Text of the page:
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From Andun Sameera <>
Subject Re: Airavata GSoC 2013 Master Project
Date Mon, 15 Apr 2013 09:09:06 GMT

On Mon, Apr 15, 2013 at 1:11 PM, Subho Banerjee <> wrote:
> Hi,
> I have been looking though some of the code as well as the documentation,
> to come up with a concrete definition of what the project on composing web
> based workflows for Airavata will entail. Building on what Andun pointed
> out in his email, I would like to expand the definition of this project and
> propose a solution which I think will work very well -
>    1. A* Web Interface* built using an MV* pattern, using a framework like
>    AngularJS or BackboneJS (which are both MIT licensed) along with a
>    presentation layer built using Twitter Bootstrap and the frameworks Andun
>    enumerated in his email (which will try to replace the code in
>    org.apache.airavata.xbaya.ui.graph.*). With, an MV* pattern, we can
>    replicate the data model being used currently in
>* quite easily. Now, once we have
>    a validated graph (workflow) defined, we send this to the Airavata service
>    in the form of a SOAP (XML) message.

I was thinking the same as Subho has explained. That is the way we
should do this.

>    This is where I would like to suggest two major improvements, firstly,
>    instead of having a workflow parser written separately in Java and
>    Javascript, we can probably enumerate a set of rules which are required to
>    validate the workflow, and then just read the file containing these rules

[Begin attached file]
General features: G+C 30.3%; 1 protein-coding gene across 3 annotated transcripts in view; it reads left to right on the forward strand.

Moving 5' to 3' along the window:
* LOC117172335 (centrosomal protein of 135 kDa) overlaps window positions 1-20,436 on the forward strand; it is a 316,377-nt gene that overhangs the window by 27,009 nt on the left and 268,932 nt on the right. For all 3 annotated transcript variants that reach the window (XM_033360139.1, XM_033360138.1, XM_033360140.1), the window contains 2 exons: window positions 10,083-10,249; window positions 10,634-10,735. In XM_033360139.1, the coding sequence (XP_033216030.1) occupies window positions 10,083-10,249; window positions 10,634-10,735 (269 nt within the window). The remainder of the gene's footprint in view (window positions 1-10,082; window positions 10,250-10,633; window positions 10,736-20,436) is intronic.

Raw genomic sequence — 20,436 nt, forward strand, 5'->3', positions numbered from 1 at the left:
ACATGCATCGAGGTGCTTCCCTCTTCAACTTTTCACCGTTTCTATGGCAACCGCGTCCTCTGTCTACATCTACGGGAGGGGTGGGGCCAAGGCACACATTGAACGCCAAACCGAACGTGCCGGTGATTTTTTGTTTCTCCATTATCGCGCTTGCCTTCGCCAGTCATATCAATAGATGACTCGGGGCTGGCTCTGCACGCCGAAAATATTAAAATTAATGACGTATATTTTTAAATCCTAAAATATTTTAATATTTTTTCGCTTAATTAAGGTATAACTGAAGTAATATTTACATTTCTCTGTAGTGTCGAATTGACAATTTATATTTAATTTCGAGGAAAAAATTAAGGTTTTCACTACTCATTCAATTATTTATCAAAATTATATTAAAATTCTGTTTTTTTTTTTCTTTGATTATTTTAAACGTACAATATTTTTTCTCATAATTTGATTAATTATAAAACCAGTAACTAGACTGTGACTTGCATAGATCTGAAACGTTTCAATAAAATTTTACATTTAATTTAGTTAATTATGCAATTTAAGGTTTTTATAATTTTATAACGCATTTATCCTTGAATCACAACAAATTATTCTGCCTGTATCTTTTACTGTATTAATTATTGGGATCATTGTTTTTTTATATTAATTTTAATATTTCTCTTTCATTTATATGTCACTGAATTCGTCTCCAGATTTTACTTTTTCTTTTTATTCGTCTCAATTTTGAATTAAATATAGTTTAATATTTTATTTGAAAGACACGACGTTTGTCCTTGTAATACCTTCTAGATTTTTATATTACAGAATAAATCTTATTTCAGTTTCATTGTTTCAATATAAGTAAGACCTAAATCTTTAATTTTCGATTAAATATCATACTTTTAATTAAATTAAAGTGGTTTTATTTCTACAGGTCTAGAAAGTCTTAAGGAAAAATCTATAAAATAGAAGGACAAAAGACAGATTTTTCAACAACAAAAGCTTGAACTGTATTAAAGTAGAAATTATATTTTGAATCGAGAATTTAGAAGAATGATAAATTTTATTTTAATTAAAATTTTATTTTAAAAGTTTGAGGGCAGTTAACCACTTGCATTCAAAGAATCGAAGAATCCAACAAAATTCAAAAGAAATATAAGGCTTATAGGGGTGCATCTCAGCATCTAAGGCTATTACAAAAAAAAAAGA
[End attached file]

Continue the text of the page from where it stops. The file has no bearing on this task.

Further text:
>    and validate against them. What this does, is that any future changes in
>    these rules will only imply changing the rules file instead of actually
>    making changes in code.

This is good idea. But I think this need lot of effort to understand
all the scenario and coming up with a generic rule set.

>    Now this brings me to my second suggestion, that
>    of communication between the frontend and the Airavata service. This must
>    be in a language that both understand. Though Java can handle SOAP (XML)
>    very well, the same cannot be said about the browser. What I would like to
>    suggest is instead of using SOAP, maybe we can come up with an equivalent
>    JSON notation for this data. This is because it is a lot easier to compose,
>    handle and modify JSON data when you are writing programs on a browser.
>    This will involve, coming up with a JSON format for the data being
>    transferred as well as interfacing this with the Airavata service.
>    2. How I would like to go about this will be by building a *translator*.
>    This will sit in between the Airavata service and the frontend and will
>    convert JSON data from the browser to SOAP which the service understands
>    and vice versa. The advantage of this will be that as new functionality is
>    added to the frontend, a corresponding translator has to be added that
>    would interface it with the Airavata service. So this will allow
>    incremental development of the frontend making things easier. Also allowing
>    people to change the Airavata service as required (maybe by some other GSoC
>    project) without any conflicts. Now at a later date, if Airavata does
>    accept JSON as standard for data exchange, the translator can be done away
>    with and the frontend can be interface directly with the service.

This is a good idea. This will add a other GSOC project in to the
picture I think :)

> I am currently in the process of looking through the Xbaya code, and my
> suggestions are from the point of view of someone who is not very well
> acquainted with the codebase. So I am counting on your help to fix any
> mistakes I have made and make a successful proposal for GSoC 2013.
> Thanks.
> Cheers,
> Subho.

Also I think we have to identify all the major small project in this
big GSOC project and have to priorities them. Because I think we cant
do all these things.


Andun S.L. Gunawardana
Department of Computer Science And Engineering
University of Moratuwa
Sri Lanka

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